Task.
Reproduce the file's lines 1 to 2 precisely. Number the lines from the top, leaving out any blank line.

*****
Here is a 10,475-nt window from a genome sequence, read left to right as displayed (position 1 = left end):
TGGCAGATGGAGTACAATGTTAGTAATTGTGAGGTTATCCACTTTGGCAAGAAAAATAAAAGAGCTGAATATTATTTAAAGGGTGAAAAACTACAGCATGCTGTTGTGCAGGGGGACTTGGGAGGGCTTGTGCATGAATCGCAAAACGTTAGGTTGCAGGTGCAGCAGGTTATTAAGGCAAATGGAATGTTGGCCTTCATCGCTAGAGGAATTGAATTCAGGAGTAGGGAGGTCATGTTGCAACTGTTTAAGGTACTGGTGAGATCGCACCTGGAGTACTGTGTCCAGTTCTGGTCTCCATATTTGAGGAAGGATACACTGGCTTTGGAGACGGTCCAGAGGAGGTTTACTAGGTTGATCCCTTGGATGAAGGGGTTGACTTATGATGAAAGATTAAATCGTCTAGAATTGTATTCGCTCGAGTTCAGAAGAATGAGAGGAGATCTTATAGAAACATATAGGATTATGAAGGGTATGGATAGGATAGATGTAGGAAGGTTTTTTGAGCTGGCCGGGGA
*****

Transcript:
Here is a 10,475-nt window from a genome sequence, read left to right as displayed (position 1 = left end):
TGGCAGATGGAGTACAATGTTAGTAATTGTGAGGTTATCCACTTTGGCAAGAAAAATAAAAGAGCTGAATATTATTTAAAGGGTGAAAAACTACAGCATGCTGTTGTGCAGGGGGACTTGGGAGGGCTTGTGCATGAATCGCAAAACGTTAGGTTGCAGGTGCAGCAGGTTATTAAGGCAAATGGAATGTTGGCCTTCATCGCTAGAGGAATTGAATTCAGGAGTAGGGAGGTCATGTTGCAACTGTTTAAGGTACTGGTGAGATCGCACCTGGAGTACTGTGTCCAGTTCTGGTCTCCATATTTGAGGAAGGATACACTGGCTTTGGAGACGGTCCAGAGGAGGTTTACTAGGTTGATCCCTTGGATGAAGGGGTTGACTTATGATGAAAGATTAAATCGTCTAGAATTGTATTCGCTCGAGTTCAGAAGAATGAGAGGAGATCTTATAGAAACATATAGGATTATGAAGGGTATGGATAGGATAGATGTAGGAAGGTTTTTTGAGCTGGCCGGGGA